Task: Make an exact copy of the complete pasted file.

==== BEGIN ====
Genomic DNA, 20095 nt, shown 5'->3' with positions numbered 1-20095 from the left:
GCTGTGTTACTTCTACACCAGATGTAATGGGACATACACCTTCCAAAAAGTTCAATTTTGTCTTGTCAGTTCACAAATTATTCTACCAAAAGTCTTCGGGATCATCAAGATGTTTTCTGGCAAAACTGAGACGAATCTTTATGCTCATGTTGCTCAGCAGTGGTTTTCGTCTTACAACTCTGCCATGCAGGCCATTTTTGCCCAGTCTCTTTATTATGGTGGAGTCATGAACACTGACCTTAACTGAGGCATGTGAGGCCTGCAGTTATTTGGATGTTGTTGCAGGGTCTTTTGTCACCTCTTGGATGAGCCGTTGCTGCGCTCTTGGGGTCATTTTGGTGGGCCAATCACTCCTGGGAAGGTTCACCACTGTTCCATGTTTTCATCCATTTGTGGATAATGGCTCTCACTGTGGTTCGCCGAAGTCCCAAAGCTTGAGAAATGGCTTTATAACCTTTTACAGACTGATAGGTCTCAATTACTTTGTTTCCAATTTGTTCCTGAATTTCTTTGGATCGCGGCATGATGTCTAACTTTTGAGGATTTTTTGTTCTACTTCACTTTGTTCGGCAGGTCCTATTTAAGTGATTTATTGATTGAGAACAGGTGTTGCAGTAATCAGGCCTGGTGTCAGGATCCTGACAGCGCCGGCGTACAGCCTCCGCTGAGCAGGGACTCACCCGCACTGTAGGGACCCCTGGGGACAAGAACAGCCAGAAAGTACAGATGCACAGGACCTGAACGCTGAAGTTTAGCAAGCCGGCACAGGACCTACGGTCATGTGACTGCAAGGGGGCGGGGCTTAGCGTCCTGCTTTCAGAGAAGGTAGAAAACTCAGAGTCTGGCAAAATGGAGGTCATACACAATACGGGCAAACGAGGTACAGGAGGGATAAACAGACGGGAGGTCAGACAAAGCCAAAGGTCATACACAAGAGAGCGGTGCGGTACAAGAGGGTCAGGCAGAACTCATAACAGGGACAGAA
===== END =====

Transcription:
Genomic DNA, 20095 nt, shown 5'->3' with positions numbered 1-20095 from the left:
GCTGTGTTACTTCTACACCAGATGTAATGGGACATACACCTTCCAAAAAGTTCAATTTTGTCTTGTCAGTTCACAAATTATTCTACCAAAAGTCTTCGGGATCATCAAGATGTTTTCTGGCAAAACTGAGACGAATCTTTATGCTCATGTTGCTCAGCAGTGGTTTTCGTCTTACAACTCTGCCATGCAGGCCATTTTTGCCCAGTCTCTTTATTATGGTGGAGTCATGAACACTGACCTTAACTGAGGCATGTGAGGCCTGCAGTTATTTGGATGTTGTTGCAGGGTCTTTTGTCACCTCTTGGATGAGCCGTTGCTGCGCTCTTGGGGTCATTTTGGTGGGCCAATCACTCCTGGGAAGGTTCACCACTGTTCCATGTTTTCATCCATTTGTGGATAATGGCTCTCACTGTGGTTCGCCGAAGTCCCAAAGCTTGAGAAATGGCTTTATAACCTTTTACAGACTGATAGGTCTCAATTACTTTGTTTCCAATTTGTTCCTGAATTTCTTTGGATCGCGGCATGATGTCTAACTTTTGAGGATTTTTTGTTCTACTTCACTTTGTTCGGCAGGTCCTATTTAAGTGATTTATTGATTGAGAACAGGTGTTGCAGTAATCAGGCCTGGTGTCAGGATCCTGACAGCGCCGGCGTACAGCCTCCGCTGAGCAGGGACTCACCCGCACTGTAGGGACCCCTGGGGACAAGAACAGCCAGAAAGTACAGATGCACAGGACCTGAACGCTGAAGTTTAGCAAGCCGGCACAGGACCTACGGTCATGTGACTGCAAGGGGGCGGGGCTTAGCGTCCTGCTTTCAGAGAAGGTAGAAAACTCAGAGTCTGGCAAAATGGAGGTCATACACAATACGGGCAAACGAGGTACAGGAGGGATAAACAGACGGGAGGTCAGACAAAGCCAAAGGTCATACACAAGAGAGCGGTGCGGTACAAGAGGGTCAGGCAGAACTCATAACAGGGACAGAA